Over 45 FETO-linked terror suspects arrested in Turkey

Suspects are accused of being members of terrorist group, which orchestrated 2016 defeated coup in Turkey

Over 45 FETO-linked terror suspects arrested in Turkey

World Bulletin / News Desk

Police on Wednesday arrested 46 people, including former police officials, across Turkey for their suspected links to the Fetullah Terrorist Organization (FETO), a security source said.

As many as twenty suspects were arrested in Istanbul where security forces carried out simultaneous raids in the city, said the source, who asked not to be named due to restrictions on talking to the media.

The suspects were accused of having deposited money at the FETO-affiliated Bank Asya upon orders from the terrorist group.

An Istanbul court declared the lender bankrupt last November. Bank Asya's banking license was cancelled on July 22, 2016 -- seven days after the defeated coup -- by Turkey’s Banking Regulation and Supervision Agency.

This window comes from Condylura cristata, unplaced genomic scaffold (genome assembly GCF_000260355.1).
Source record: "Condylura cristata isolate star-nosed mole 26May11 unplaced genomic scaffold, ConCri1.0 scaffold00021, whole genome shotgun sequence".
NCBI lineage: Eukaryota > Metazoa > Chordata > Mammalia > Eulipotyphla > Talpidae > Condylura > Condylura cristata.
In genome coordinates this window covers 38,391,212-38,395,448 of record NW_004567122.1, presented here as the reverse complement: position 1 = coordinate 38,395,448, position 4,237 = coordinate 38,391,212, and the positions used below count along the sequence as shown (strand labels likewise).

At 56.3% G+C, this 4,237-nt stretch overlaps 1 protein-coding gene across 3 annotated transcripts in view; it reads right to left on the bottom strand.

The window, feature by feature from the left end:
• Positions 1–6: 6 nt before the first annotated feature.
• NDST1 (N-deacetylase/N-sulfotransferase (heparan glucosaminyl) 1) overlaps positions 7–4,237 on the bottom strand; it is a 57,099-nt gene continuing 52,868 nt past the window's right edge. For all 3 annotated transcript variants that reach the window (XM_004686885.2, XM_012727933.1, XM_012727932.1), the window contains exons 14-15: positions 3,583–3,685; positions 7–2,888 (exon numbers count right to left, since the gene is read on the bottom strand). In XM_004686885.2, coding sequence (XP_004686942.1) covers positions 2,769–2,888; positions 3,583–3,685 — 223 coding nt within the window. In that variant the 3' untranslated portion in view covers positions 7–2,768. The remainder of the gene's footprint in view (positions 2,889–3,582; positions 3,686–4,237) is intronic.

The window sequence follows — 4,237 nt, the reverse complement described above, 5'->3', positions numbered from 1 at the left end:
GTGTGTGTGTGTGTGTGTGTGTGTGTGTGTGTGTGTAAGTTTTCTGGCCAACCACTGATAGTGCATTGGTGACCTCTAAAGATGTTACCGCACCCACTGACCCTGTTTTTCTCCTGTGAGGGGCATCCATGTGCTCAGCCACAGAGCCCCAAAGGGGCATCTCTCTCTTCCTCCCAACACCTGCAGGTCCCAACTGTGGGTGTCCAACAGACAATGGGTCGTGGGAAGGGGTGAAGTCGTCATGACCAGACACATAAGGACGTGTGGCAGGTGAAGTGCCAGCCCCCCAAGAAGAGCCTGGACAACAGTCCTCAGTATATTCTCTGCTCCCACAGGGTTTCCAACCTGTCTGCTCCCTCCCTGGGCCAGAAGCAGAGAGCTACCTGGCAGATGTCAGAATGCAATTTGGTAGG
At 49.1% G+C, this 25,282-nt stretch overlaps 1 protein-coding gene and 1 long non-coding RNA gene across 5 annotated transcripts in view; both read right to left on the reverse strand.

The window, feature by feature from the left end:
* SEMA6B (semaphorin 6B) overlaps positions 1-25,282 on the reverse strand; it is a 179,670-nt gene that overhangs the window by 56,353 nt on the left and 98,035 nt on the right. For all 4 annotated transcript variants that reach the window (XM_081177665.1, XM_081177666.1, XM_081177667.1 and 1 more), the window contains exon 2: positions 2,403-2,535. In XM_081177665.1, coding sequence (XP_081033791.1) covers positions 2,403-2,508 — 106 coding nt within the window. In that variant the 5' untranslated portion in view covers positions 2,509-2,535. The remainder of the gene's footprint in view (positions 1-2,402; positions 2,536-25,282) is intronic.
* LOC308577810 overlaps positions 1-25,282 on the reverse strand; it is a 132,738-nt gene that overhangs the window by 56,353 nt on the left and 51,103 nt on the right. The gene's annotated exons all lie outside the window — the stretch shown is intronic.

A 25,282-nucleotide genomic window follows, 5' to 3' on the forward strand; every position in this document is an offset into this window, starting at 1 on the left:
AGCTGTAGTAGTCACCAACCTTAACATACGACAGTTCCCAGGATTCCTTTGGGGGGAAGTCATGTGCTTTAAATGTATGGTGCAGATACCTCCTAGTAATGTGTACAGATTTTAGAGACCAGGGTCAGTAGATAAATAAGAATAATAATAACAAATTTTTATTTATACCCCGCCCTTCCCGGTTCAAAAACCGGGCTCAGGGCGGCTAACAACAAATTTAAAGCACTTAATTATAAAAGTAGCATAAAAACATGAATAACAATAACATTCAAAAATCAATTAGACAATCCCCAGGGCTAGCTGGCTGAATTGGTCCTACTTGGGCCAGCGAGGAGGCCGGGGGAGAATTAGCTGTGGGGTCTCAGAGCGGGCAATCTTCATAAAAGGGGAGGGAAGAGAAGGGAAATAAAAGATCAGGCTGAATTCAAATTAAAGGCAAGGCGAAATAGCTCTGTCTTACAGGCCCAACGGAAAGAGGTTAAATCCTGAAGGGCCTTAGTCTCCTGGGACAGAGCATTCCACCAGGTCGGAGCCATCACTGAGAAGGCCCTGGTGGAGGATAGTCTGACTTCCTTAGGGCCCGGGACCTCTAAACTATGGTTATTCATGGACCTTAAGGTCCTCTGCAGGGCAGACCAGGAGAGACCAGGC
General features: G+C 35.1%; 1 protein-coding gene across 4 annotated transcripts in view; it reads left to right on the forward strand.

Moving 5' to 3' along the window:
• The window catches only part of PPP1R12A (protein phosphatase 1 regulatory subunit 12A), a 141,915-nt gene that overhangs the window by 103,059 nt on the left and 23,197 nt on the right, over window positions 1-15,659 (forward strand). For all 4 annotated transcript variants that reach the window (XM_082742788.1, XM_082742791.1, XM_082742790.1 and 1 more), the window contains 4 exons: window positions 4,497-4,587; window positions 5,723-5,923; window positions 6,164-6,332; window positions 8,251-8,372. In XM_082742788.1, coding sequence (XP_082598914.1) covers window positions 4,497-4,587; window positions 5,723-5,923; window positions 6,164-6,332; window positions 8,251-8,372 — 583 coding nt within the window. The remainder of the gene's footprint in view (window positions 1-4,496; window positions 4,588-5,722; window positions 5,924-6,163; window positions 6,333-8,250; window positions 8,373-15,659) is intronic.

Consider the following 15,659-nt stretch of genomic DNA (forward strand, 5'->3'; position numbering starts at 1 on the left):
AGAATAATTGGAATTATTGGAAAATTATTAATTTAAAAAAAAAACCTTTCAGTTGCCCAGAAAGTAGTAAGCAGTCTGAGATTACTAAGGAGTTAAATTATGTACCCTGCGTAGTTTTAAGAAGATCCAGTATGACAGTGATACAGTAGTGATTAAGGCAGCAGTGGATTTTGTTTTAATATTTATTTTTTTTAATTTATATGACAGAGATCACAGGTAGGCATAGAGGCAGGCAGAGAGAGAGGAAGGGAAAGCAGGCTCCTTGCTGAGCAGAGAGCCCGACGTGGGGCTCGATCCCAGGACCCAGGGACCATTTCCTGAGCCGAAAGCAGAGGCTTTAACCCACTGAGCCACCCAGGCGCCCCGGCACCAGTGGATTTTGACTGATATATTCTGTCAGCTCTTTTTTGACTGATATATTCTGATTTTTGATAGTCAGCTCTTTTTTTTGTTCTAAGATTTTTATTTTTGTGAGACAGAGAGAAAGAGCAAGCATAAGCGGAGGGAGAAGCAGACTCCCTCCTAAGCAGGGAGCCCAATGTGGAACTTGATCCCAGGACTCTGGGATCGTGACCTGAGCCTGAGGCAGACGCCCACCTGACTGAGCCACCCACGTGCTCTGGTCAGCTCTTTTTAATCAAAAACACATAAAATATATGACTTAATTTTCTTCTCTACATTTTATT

The banking watchdog had ruled for complete takeover of all shares of Bank Asya by the state-run Insurance Fund in May 2015.

In a separate operation in southern Antalya province, 10 suspects were arrested for using the smartphone messaging app, ByLock.

ByLock is an encrypted mobile phone application used by FETO members to communicate during and after the 2016 defeated coup.

A total of nine people were arrested over several charges, including use of ByLock app, as part of a probe launched by Chief Public Prosecutor’s Office in central Kayseri province.

In central Eskisehir province, four suspects, of whom arrest warrants were already issued in different provinces, were arrested.

In western provinces Aydin and Balikesir, two former soldiers and the wife of one of the soldiers were arrested.

FETO and its U.S.-based leader Fetullah Gulen orchestrated the defeated coup attempt of July 15, 2016, which left 250 people martyred and nearly 2,200 injured.

Ankara also accuses FETO of being behind a long-running campaign to overthrow the state through the infiltration of Turkish institutions, particularly the military, police, and judiciary.


Güncelleme Tarihi: 31 Ocak 2018, 17:25